The Book of Prof Shad.docx

The court could not insist on evidence being supplied

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the exercise of executive discretion was subjective. The court could not insist on evidence being supplied to the court. Nevertheless, it held that the court could take note of what was stated in the affidavit. As the evidence disclosed in the affidavit did not reveal any ground which could be relevant to security, the writ should issue. Similarly, in Minister v Jamaluddin bin Othman [1989] 1 MLJ 418, the Supreme Court upheld the quashing of a preventive detention order under the ISA because the alleged actions of the detainee (propagating Christianity amongst Muslims) posed no threat to national security. Further, the grounds for detention were insufficient to fall within the scope of the ISA. However, in Lim Say Hoe 111 Subsequently overturned by the Federal Court 112 But refer to Article 43A(2). 112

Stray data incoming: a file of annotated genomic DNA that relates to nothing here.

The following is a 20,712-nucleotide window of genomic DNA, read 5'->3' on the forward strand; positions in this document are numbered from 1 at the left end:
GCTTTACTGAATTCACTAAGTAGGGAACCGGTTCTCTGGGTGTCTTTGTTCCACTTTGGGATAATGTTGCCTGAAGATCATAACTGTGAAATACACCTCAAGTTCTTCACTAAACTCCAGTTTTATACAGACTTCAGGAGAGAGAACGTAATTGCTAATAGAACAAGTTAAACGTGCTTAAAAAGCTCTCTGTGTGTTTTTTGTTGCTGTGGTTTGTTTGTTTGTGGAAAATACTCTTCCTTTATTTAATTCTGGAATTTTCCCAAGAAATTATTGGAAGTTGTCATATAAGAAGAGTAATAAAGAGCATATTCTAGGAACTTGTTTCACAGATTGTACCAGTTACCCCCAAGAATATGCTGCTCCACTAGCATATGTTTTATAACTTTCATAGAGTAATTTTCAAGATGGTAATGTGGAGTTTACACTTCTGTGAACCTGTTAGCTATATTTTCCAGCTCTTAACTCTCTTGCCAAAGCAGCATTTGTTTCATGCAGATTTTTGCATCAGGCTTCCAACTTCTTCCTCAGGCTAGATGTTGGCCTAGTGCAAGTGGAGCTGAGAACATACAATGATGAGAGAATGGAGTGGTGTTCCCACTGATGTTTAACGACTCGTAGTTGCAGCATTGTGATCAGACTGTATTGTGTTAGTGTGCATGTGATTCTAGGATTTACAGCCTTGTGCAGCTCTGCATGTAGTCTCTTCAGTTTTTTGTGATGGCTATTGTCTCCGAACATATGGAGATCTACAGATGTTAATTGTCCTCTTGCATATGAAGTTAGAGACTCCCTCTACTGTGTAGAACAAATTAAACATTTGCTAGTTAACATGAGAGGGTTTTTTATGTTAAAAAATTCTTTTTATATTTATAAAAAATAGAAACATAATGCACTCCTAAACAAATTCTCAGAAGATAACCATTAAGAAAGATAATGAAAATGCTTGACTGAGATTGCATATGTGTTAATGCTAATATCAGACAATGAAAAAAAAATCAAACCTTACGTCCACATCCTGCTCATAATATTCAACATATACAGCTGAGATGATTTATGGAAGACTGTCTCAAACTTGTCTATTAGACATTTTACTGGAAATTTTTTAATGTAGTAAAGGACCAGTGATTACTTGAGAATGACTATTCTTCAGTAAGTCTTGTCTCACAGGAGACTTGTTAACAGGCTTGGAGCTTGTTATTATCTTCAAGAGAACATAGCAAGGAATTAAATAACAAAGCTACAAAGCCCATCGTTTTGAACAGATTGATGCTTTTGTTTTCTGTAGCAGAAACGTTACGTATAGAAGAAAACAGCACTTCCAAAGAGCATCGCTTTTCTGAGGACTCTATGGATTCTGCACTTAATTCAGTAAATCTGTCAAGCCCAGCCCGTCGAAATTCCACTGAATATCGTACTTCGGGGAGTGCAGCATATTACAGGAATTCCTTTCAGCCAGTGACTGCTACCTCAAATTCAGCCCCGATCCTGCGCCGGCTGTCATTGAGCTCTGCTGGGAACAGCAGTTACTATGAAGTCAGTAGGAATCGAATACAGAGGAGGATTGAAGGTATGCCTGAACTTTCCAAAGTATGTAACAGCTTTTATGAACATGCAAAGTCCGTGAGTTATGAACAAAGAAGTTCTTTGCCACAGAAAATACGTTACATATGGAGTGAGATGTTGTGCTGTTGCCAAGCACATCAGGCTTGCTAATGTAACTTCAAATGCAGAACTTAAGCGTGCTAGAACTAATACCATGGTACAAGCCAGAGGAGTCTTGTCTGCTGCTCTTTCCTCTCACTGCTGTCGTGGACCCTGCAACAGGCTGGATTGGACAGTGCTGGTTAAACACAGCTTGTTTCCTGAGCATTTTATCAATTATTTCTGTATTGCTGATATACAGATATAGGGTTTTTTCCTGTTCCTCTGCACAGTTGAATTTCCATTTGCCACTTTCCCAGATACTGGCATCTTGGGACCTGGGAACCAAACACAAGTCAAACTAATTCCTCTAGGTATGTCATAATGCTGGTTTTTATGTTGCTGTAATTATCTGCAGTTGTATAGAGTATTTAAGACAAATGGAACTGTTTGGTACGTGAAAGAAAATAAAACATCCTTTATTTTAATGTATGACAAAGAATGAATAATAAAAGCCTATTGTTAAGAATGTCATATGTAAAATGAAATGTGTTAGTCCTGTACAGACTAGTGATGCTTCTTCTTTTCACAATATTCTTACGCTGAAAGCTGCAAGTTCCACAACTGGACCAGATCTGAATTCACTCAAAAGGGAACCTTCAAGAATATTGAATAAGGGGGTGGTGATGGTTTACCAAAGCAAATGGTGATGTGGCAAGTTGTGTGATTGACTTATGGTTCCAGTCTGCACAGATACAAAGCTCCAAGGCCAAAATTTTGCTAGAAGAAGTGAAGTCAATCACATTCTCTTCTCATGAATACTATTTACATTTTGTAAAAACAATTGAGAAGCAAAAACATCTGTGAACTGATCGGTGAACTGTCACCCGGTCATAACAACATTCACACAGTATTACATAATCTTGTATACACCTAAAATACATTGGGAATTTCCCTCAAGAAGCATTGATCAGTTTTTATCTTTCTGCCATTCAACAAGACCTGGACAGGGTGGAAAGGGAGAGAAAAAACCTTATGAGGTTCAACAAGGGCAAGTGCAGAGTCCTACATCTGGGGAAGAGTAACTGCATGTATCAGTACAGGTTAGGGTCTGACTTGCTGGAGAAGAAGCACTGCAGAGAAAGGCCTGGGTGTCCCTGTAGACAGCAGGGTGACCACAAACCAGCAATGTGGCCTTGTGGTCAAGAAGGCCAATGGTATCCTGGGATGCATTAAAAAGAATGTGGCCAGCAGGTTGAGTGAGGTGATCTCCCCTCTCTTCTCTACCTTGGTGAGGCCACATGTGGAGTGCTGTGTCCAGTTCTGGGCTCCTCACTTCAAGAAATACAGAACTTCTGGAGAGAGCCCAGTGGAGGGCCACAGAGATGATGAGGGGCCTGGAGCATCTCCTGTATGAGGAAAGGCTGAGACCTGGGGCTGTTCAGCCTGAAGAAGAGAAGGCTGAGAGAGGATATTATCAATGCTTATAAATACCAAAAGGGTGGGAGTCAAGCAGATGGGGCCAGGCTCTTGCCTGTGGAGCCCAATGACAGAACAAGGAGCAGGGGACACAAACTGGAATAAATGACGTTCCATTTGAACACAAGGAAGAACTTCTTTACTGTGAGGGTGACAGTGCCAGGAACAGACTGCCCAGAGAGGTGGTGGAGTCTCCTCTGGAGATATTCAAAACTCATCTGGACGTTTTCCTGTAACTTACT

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[1995] 2 AMR 1211, the court held that a restricted residence order for rigging football matches fell within the ‘public security and order’ object of the Restricted Residence Enactment! In extradition cases, habeas corpus can issue if evidence against the accused is not sufficient: Abdul Hamid Jamal v PP [1934] MLJ 46. In this case, after the arrestee was discharged, he was arrested again on the same charge. The court again issued the writ because it was wrong to re-open the same issue. In another extradition case, Tan Hock Chan [1994] 1 MLJ 60, habeas corpus was issued on a number of substantive grounds. Firstly, because the conditions prescribed by section 3(1) of the Extradition Ordinance 1958 had not been met. Secondly, the second detention being a continuation of the first illegal detention was also invalid. Thirdly, Hong Kong (being a colony) is not a country within the meaning of the Extradition Act and the request for extradition should have been made by the U.K. In Minister v Karpal Singh [1988] 1 MLJ 468, out of several facts on which the detention order was based, one fact was entirely baseless. Habeas corpus was issued by the High Court. But the Supreme Court in reversing the High Court drew a distinction between ‘facts’ and ‘grounds’. The allegations of fact upon which the subjective satisfaction of the Minister was based are not justiciable. Whether the allegations of fact were vague, insufficient or irrelevant is not for the courts to decide. However, the court emphasized that though facts cannot be examined, the grounds of detention were open to challenge if they were not within the scope of the enabling law. In Tan Boon Aun [1991] 1 MLJ 55, a valid detention order ended at 00 hours midnight on 12 th April. On the same day at 9.30 a.m., a further order was served. But because of the break in the chain of authorization for nine and a half hours, habeas corpus was issued. In Yap Hai Sing [1995] 3 AMR 212, the writ was allowed because the officer concerned failed to apply his mind to the report of the detention received by him before forwarding the same to the Minister. In Mohd Amin Yusoh [1995] 1 CLJ 94, the detention order did not indicate the month from which the detention was to commence. The court held that the order had been made in a casual and cavalier manner and the Minister could not be said to have been satisfied. In Kumareshan v Dato Chor Chee Heung
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